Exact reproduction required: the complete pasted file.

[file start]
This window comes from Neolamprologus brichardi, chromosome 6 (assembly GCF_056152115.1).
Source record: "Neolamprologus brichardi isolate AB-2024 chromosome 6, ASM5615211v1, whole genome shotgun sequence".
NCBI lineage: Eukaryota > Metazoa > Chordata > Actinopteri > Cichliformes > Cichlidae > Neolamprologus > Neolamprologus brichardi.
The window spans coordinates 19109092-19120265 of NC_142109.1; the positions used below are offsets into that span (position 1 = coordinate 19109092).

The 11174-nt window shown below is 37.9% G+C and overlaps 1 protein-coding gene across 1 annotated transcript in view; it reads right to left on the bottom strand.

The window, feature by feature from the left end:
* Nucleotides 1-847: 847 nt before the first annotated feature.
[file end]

This window comes from Neolamprologus brichardi, chromosome 6 (assembly GCF_056152115.1).
Source record: "Neolamprologus brichardi isolate AB-2024 chromosome 6, ASM5615211v1, whole genome shotgun sequence".
NCBI lineage: Eukaryota > Metazoa > Chordata > Actinopteri > Cichliformes > Cichlidae > Neolamprologus > Neolamprologus brichardi.
The window spans coordinates 19109092-19120265 of NC_142109.1; the positions used below are offsets into that span (position 1 = coordinate 19109092).

The 11174-nt window shown below is 37.9% G+C and overlaps 1 protein-coding gene across 1 annotated transcript in view; it reads right to left on the bottom strand.

The window, feature by feature from the left end:
* Nucleotides 1-847: 847 nt before the first annotated feature.